May 23, 2006
Case Law Development: Unmarried Biological Father's Consent Required For Adoption If Paternity Uncontested in Other Prior Proceedings
The Florida Court of Appeals reversed a trial court's order of adoption without securing the consent of the biological father. The child and Mother had both tested positive for cocaine at the child's birth. As a result, the state initiated dependency proceedings and identified Father as the biological father, without objection.
In an effort to avoid the dependency proceeding, Mother's parents brought an action to adopt the child, to which Mother consented. The trial court found that Father's consent was not required because he had not timely registered in the putative father registry.
The court of appeals reversed, finding that the trial court erred in determining that the Florida statutes requiring registration in the putative father registry is the sole method of preserving an unmarried biological father's rights. Rather, the court held, a court must obtain consent to adoption from any man who qualifies as a father under any of the statutory sections of the statute. "Thus, subsection (b)5 [the putative father registry] is not a default provision under which all unmarried biological fathers must qualify to protect their parental rights -- it is merely one statutory method among five to identify a child's father." The court went on to note that father's consent was required because he met the statutory section in which paternity has been "established by court proceeding." "The phrase "established by court proceeding" is not limited to a formal paternity adjudication under chapter 724, Florida Statutes (2004). Rather, any time a court makes a factual determination as to the identity of a minor child's father, and the determination is material in the proceeding before the court, that proceeding qualifies as a "court proceeding" under subsection (b)3."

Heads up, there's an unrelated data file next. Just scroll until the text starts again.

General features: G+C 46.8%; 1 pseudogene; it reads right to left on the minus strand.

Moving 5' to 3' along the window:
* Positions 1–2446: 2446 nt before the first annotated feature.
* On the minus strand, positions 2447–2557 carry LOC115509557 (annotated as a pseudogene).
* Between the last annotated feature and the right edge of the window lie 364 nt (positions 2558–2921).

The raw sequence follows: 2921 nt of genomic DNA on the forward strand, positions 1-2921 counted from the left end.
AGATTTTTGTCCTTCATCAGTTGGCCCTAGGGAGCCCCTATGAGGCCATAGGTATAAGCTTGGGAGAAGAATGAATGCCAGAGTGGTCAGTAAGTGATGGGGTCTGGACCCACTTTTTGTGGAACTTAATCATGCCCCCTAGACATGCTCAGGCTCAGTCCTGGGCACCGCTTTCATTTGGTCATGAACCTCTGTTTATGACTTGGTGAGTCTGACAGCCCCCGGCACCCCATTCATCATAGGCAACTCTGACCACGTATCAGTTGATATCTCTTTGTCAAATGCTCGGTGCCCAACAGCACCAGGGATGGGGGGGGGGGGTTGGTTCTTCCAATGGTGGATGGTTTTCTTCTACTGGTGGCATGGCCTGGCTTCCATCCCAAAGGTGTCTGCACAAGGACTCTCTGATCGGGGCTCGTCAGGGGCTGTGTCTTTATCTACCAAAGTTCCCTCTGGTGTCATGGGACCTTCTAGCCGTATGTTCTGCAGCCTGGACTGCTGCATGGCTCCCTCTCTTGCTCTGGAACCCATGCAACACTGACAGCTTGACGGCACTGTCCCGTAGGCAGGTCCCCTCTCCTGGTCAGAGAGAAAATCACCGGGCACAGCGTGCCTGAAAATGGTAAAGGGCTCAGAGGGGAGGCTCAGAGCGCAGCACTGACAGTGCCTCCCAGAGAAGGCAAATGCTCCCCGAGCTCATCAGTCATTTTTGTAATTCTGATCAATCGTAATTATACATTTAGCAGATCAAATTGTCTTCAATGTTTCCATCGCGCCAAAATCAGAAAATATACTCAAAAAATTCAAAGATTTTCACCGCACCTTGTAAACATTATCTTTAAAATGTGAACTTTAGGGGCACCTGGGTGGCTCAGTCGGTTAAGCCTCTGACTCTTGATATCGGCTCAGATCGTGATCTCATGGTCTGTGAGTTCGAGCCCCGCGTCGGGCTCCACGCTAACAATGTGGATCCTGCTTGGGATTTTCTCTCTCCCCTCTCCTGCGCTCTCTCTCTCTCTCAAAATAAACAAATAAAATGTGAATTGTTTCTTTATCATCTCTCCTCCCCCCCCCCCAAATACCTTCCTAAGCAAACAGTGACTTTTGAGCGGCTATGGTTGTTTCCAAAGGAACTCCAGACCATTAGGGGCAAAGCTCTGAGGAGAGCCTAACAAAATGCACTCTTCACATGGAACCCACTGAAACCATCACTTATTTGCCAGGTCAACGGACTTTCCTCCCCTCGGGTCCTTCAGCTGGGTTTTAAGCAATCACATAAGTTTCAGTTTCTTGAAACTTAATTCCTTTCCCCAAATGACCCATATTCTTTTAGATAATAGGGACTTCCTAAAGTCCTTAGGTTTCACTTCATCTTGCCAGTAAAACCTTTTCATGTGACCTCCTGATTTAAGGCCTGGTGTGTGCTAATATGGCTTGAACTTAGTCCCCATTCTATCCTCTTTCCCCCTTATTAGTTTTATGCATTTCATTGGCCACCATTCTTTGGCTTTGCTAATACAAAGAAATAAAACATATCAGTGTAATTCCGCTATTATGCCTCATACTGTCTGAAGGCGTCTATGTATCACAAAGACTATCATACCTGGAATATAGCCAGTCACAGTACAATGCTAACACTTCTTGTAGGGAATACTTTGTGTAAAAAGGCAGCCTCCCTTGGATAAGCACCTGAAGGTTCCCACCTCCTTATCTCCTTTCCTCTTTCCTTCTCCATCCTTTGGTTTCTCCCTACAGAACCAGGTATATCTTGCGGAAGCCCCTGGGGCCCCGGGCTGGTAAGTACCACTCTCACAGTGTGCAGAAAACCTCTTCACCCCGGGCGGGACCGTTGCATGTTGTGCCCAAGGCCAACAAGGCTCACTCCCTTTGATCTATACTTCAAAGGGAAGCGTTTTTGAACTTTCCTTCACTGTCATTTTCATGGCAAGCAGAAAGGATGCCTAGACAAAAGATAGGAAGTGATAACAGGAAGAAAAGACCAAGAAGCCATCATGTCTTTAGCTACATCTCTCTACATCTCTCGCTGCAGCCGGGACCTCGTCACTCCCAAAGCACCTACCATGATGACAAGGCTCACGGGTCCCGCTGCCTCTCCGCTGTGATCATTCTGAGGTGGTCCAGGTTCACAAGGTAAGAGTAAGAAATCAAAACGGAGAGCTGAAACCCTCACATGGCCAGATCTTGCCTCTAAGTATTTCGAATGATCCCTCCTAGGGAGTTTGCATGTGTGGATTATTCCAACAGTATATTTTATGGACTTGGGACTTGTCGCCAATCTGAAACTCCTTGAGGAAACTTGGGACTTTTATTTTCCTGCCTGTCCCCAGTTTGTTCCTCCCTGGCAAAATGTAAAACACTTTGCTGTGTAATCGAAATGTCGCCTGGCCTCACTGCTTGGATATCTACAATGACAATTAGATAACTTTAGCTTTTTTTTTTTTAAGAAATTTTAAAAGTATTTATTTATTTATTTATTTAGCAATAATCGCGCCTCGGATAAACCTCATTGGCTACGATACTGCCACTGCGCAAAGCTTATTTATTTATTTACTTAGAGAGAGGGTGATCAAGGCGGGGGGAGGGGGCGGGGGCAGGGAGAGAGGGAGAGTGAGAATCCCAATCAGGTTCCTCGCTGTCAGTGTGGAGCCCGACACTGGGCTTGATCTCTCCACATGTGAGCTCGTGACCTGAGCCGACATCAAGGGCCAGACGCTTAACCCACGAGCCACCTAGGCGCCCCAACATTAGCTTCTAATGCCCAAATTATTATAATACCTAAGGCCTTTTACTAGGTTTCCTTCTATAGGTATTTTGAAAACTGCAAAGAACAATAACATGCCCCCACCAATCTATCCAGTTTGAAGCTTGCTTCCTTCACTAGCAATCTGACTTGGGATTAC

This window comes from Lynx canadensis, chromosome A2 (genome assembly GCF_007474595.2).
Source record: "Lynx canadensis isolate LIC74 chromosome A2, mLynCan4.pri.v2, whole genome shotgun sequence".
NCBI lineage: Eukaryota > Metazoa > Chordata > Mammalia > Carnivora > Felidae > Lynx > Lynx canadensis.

The dissent argues that the majority's conclusion that father's consent was required under the adoption act was "unsupported by the facts, directly contravenes the expressed legislative intent set forth in the Florida Adoption Act, and directly conflicts with prior case law from this court as well as overwhelming precedent from around the country."
B.B. v. P.J.M. & K., 2006 Fla. App. LEXIS 8011 (May 22, 2006)
Opinion on the web (last visited May 23, 2006 bgf)
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